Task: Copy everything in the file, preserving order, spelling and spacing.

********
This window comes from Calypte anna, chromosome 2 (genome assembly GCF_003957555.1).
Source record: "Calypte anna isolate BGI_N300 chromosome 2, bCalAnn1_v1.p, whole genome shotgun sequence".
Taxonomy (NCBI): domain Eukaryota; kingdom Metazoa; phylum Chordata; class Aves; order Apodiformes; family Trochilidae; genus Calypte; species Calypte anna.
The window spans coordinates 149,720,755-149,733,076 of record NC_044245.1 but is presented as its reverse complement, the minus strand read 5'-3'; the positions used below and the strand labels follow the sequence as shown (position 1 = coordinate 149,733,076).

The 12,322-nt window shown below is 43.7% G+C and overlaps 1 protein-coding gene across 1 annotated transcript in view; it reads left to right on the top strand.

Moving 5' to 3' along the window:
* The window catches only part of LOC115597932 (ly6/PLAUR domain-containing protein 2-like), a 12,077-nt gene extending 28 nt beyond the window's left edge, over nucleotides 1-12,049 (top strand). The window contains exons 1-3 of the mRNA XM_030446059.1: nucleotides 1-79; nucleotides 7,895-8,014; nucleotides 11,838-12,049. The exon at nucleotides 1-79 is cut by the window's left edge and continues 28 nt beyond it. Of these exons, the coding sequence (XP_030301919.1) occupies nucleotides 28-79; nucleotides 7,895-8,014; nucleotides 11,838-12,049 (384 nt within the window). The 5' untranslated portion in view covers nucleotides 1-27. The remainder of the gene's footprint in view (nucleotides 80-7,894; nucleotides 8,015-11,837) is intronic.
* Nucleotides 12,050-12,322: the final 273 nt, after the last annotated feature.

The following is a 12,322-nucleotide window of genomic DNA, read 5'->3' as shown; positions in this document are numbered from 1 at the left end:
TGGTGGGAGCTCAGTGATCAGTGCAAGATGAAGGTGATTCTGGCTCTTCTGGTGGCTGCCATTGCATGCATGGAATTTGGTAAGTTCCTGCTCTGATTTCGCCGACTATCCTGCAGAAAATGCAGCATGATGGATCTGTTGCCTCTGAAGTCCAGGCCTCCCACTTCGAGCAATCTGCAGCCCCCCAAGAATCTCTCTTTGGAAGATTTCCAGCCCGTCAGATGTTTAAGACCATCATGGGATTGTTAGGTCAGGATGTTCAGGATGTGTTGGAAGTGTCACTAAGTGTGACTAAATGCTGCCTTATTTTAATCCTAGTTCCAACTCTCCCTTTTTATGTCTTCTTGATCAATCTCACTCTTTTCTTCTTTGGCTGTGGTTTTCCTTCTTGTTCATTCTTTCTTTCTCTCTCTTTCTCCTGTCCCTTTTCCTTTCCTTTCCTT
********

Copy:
This window comes from Calypte anna, chromosome 2 (genome assembly GCF_003957555.1).
Source record: "Calypte anna isolate BGI_N300 chromosome 2, bCalAnn1_v1.p, whole genome shotgun sequence".
Taxonomy (NCBI): domain Eukaryota; kingdom Metazoa; phylum Chordata; class Aves; order Apodiformes; family Trochilidae; genus Calypte; species Calypte anna.
The window spans coordinates 149,720,755-149,733,076 of record NC_044245.1 but is presented as its reverse complement, the minus strand read 5'-3'; the positions used below and the strand labels follow the sequence as shown (position 1 = coordinate 149,733,076).

The 12,322-nt window shown below is 43.7% G+C and overlaps 1 protein-coding gene across 1 annotated transcript in view; it reads left to right on the top strand.

Moving 5' to 3' along the window:
* The window catches only part of LOC115597932 (ly6/PLAUR domain-containing protein 2-like), a 12,077-nt gene extending 28 nt beyond the window's left edge, over nucleotides 1-12,049 (top strand). The window contains exons 1-3 of the mRNA XM_030446059.1: nucleotides 1-79; nucleotides 7,895-8,014; nucleotides 11,838-12,049. The exon at nucleotides 1-79 is cut by the window's left edge and continues 28 nt beyond it. Of these exons, the coding sequence (XP_030301919.1) occupies nucleotides 28-79; nucleotides 7,895-8,014; nucleotides 11,838-12,049 (384 nt within the window). The 5' untranslated portion in view covers nucleotides 1-27. The remainder of the gene's footprint in view (nucleotides 80-7,894; nucleotides 8,015-11,837) is intronic.
* Nucleotides 12,050-12,322: the final 273 nt, after the last annotated feature.

The following is a 12,322-nucleotide window of genomic DNA, read 5'->3' as shown; positions in this document are numbered from 1 at the left end:
TGGTGGGAGCTCAGTGATCAGTGCAAGATGAAGGTGATTCTGGCTCTTCTGGTGGCTGCCATTGCATGCATGGAATTTGGTAAGTTCCTGCTCTGATTTCGCCGACTATCCTGCAGAAAATGCAGCATGATGGATCTGTTGCCTCTGAAGTCCAGGCCTCCCACTTCGAGCAATCTGCAGCCCCCCAAGAATCTCTCTTTGGAAGATTTCCAGCCCGTCAGATGTTTAAGACCATCATGGGATTGTTAGGTCAGGATGTTCAGGATGTGTTGGAAGTGTCACTAAGTGTGACTAAATGCTGCCTTATTTTAATCCTAGTTCCAACTCTCCCTTTTTATGTCTTCTTGATCAATCTCACTCTTTTCTTCTTTGGCTGTGGTTTTCCTTCTTGTTCATTCTTTCTTTCTCTCTCTTTCTCCTGTCCCTTTTCCTTTCCTTTCCTT